Even if you have health issues which hinder the type of work you can perform, most anyone can find a strategy to put a few extra bucks in the pocket during retirement. There are a variety of legitimate ‘work at home’ jobs for retirees as well.

Start out with a quick self-inventory.

What do you enjoy?

What type of environment do you like to be in? Personally, I’m handy and have thought about working part-time at Home Depot or Lowes in retirement. I love being around all the hardware and DIY stuff.

1. Work in a shop.

The wanna be decorator might enjoy working in a home furnishings shop or department in a larger department store. The car enthusiast could work in an auto parts store. Especially around the holidays, retail is a great place to garner a part time job.

2. Work for yourself in retirement.

I just handed over $160 to a retired handyman to do some chores around the house. I’m still shocked by the guy with a pick up who charged an unbelievable sum to haul the moving boxes from our home a few years back. I paid $10 per window to a guy I found on Craigslist with a squeegee and a bucket who cleaned our windows. 

Think about your former job, is it something you could continue as a consultant or as a part-time gig?Consider selling your skills on Fiverr or other online marketplaces. Look for side businesses that harness your talents and that others will pay for

JOBS FOR RETIREES

JOBS FOR RETIREES

 

3. Sell Your Sewing Talents

Many kids today have no idea how to sew. If a pair of jeans has a small tear or a hole, most younger adults don’t really know what to do with it, so they regretfully throw the jeans away. But, rather than having those perfectly good clothes hit the trash can, you could offer your services to repair their favorite articles of clothing. It might take you only 5 minutes to repair, but with clothes costs on the rise, many individuals would be happy to pay $10 for the repair and not think twice about it. If I did my math right, that means you could be earning $120 an hour!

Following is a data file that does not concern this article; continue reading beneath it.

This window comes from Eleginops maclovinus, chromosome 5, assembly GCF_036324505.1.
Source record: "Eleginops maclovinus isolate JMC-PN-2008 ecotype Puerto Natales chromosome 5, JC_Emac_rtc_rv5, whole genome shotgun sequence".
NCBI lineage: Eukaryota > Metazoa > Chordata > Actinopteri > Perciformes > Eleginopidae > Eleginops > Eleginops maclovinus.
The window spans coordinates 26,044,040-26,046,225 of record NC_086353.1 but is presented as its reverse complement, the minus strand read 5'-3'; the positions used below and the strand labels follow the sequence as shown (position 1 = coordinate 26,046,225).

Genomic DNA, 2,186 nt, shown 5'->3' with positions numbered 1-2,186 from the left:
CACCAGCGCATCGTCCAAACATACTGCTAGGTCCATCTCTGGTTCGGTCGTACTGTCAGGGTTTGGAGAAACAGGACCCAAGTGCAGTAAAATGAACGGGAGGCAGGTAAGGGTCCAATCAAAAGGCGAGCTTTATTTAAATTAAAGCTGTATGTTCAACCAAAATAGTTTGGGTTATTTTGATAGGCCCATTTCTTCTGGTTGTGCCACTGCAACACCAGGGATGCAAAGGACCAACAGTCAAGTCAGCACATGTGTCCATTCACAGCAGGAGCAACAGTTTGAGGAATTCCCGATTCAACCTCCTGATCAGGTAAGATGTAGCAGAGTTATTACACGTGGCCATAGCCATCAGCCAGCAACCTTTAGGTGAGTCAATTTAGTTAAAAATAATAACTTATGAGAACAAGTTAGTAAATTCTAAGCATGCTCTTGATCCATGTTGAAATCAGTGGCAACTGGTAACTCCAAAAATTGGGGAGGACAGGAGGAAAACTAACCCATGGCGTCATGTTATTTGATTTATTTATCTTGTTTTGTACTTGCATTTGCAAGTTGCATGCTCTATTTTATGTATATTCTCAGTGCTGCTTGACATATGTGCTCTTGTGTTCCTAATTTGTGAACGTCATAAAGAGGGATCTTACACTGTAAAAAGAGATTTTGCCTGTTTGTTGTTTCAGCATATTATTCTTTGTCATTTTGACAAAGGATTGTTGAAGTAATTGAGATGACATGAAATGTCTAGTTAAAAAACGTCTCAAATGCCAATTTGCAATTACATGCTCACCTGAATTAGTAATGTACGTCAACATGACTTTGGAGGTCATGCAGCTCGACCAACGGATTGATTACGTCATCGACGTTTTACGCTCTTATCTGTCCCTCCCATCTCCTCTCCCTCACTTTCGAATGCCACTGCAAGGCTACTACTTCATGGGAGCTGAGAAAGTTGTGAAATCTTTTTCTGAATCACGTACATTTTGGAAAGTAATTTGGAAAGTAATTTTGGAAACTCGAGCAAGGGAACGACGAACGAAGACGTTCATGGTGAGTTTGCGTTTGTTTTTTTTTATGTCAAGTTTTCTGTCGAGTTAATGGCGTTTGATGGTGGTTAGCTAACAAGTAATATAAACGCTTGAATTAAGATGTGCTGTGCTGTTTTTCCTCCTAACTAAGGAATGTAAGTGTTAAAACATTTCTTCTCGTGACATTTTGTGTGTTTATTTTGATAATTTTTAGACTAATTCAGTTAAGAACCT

4. Build Shelving Units

There are quite a few homes being built in need of storage space (especially in those unfinished basements). If you’re handy with power tools, you could easily put together some shelving units for people to get their possessions off of the floor. Just charge them for the material and your time, and you’ll leave their house feeling useful and a few bucks richer.

An easier job for retirees is offering to assemble furniture. When we leave the local Ikea, we find flyers on our windshield with smart entrepreneurs offering furniture assembly services. With two earner families, there’s a growing need to outsource. We hired someone to put together a loft bed for Jr. Carina from Craigslist. It was a complicated job and one were were happy to pay for.

3. Paint

If you’re retired, you’ve probably done some painting in your day. If you can handle the roller and the paintbrush, perhaps it’s time to start charging for your services. You can take your time, have some peace and quiet while you work, and earn some money at the same time! Many people would be happy to pay you $20 an hour for your time, especially if it means they don’t have to lift a finger! And if you you have some creativity, faux finishes are easy to create and in high demand as well. Brush up on these popular techniques and increase your hourly rate as well.